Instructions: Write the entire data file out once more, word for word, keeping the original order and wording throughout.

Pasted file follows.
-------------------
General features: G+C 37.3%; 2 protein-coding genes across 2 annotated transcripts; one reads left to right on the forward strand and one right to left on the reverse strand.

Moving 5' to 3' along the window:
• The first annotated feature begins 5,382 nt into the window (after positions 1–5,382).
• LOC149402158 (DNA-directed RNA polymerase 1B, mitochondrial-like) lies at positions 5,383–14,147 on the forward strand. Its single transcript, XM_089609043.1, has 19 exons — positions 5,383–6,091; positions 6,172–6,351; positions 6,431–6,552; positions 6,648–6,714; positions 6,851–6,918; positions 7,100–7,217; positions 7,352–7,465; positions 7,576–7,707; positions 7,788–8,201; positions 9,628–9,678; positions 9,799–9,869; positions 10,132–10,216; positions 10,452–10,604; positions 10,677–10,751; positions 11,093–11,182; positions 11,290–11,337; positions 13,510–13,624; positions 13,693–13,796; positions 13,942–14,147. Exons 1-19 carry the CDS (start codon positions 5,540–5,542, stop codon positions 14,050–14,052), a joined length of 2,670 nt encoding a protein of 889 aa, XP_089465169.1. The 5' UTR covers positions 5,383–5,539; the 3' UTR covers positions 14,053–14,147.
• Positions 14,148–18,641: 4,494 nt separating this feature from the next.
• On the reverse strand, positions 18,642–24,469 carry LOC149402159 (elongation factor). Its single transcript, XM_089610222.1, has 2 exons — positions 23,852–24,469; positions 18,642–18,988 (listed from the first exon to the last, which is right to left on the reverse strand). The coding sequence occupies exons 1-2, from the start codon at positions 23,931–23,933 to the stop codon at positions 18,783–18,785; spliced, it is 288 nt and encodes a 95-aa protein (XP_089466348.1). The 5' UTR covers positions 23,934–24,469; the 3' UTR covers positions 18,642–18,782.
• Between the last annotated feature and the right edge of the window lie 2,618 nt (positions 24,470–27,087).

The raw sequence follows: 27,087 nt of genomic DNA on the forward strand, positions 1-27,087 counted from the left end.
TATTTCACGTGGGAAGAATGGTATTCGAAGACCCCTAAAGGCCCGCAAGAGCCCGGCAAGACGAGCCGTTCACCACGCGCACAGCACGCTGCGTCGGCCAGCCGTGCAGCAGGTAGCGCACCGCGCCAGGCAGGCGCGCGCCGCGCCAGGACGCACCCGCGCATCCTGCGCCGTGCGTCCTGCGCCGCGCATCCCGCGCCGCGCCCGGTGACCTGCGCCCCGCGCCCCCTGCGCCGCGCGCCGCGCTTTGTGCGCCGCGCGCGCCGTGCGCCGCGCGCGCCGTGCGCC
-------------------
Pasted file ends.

General features: G+C 37.3%; 2 protein-coding genes across 2 annotated transcripts; one reads left to right on the forward strand and one right to left on the reverse strand.

Moving 5' to 3' along the window:
• The first annotated feature begins 5,382 nt into the window (after positions 1–5,382).
• LOC149402158 (DNA-directed RNA polymerase 1B, mitochondrial-like) lies at positions 5,383–14,147 on the forward strand. Its single transcript, XM_089609043.1, has 19 exons — positions 5,383–6,091; positions 6,172–6,351; positions 6,431–6,552; positions 6,648–6,714; positions 6,851–6,918; positions 7,100–7,217; positions 7,352–7,465; positions 7,576–7,707; positions 7,788–8,201; positions 9,628–9,678; positions 9,799–9,869; positions 10,132–10,216; positions 10,452–10,604; positions 10,677–10,751; positions 11,093–11,182; positions 11,290–11,337; positions 13,510–13,624; positions 13,693–13,796; positions 13,942–14,147. Exons 1-19 carry the CDS (start codon positions 5,540–5,542, stop codon positions 14,050–14,052), a joined length of 2,670 nt encoding a protein of 889 aa, XP_089465169.1. The 5' UTR covers positions 5,383–5,539; the 3' UTR covers positions 14,053–14,147.
• Positions 14,148–18,641: 4,494 nt separating this feature from the next.
• On the reverse strand, positions 18,642–24,469 carry LOC149402159 (elongation factor). Its single transcript, XM_089610222.1, has 2 exons — positions 23,852–24,469; positions 18,642–18,988 (listed from the first exon to the last, which is right to left on the reverse strand). The coding sequence occupies exons 1-2, from the start codon at positions 23,931–23,933 to the stop codon at positions 18,783–18,785; spliced, it is 288 nt and encodes a 95-aa protein (XP_089466348.1). The 5' UTR covers positions 23,934–24,469; the 3' UTR covers positions 18,642–18,782.
• Between the last annotated feature and the right edge of the window lie 2,618 nt (positions 24,470–27,087).

The raw sequence follows: 27,087 nt of genomic DNA on the forward strand, positions 1-27,087 counted from the left end.
TATTTCACGTGGGAAGAATGGTATTCGAAGACCCCTAAAGGCCCGCAAGAGCCCGGCAAGACGAGCCGTTCACCACGCGCACAGCACGCTGCGTCGGCCAGCCGTGCAGCAGGTAGCGCACCGCGCCAGGCAGGCGCGCGCCGCGCCAGGACGCACCCGCGCATCCTGCGCCGTGCGTCCTGCGCCGCGCATCCCGCGCCGCGCCCGGTGACCTGCGCCCCGCGCCCCCTGCGCCGCGCGCCGCGCTTTGTGCGCCGCGCGCGCCGTGCGCCGCGCGCGCCGTGCGCC